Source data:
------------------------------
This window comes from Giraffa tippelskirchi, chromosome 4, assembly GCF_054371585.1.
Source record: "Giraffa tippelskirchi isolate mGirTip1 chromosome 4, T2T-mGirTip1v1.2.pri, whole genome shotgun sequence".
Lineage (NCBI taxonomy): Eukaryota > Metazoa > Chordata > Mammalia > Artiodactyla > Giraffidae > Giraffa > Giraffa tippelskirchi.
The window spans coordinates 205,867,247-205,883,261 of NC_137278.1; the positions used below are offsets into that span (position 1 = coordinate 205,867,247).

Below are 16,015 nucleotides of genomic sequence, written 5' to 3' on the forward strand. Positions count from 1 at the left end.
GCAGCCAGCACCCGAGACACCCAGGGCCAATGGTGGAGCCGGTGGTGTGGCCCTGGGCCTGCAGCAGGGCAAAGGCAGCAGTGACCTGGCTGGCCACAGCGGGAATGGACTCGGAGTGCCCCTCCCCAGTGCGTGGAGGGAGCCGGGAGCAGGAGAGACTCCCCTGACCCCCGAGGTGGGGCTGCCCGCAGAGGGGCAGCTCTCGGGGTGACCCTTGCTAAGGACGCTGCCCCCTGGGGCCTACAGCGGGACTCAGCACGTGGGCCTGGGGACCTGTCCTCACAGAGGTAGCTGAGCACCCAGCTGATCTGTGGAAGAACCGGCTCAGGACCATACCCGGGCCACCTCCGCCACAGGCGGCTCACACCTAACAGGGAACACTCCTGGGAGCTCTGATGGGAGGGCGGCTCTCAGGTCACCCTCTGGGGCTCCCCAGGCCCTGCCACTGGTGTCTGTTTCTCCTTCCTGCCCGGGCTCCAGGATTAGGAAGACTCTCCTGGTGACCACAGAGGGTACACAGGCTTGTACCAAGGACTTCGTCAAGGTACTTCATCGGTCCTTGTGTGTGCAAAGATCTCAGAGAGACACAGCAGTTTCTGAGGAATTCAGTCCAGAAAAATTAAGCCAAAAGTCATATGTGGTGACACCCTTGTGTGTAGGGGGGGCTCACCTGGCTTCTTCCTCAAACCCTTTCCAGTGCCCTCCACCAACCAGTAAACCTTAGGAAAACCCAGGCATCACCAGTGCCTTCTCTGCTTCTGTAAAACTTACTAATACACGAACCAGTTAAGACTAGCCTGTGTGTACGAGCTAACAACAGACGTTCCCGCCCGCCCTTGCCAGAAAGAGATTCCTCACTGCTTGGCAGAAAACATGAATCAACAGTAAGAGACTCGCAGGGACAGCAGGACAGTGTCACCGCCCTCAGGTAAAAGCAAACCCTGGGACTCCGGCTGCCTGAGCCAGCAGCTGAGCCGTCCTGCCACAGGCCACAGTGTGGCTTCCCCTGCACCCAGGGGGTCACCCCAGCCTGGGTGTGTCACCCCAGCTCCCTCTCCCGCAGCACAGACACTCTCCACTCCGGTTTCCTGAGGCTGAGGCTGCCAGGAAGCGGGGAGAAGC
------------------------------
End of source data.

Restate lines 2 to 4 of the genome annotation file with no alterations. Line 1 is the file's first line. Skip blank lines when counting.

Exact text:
Source record: "Giraffa tippelskirchi isolate mGirTip1 chromosome 4, T2T-mGirTip1v1.2.pri, whole genome shotgun sequence".
Lineage (NCBI taxonomy): Eukaryota > Metazoa > Chordata > Mammalia > Artiodactyla > Giraffidae > Giraffa > Giraffa tippelskirchi.
The window spans coordinates 205,867,247-205,883,261 of NC_137278.1; the positions used below are offsets into that span (position 1 = coordinate 205,867,247).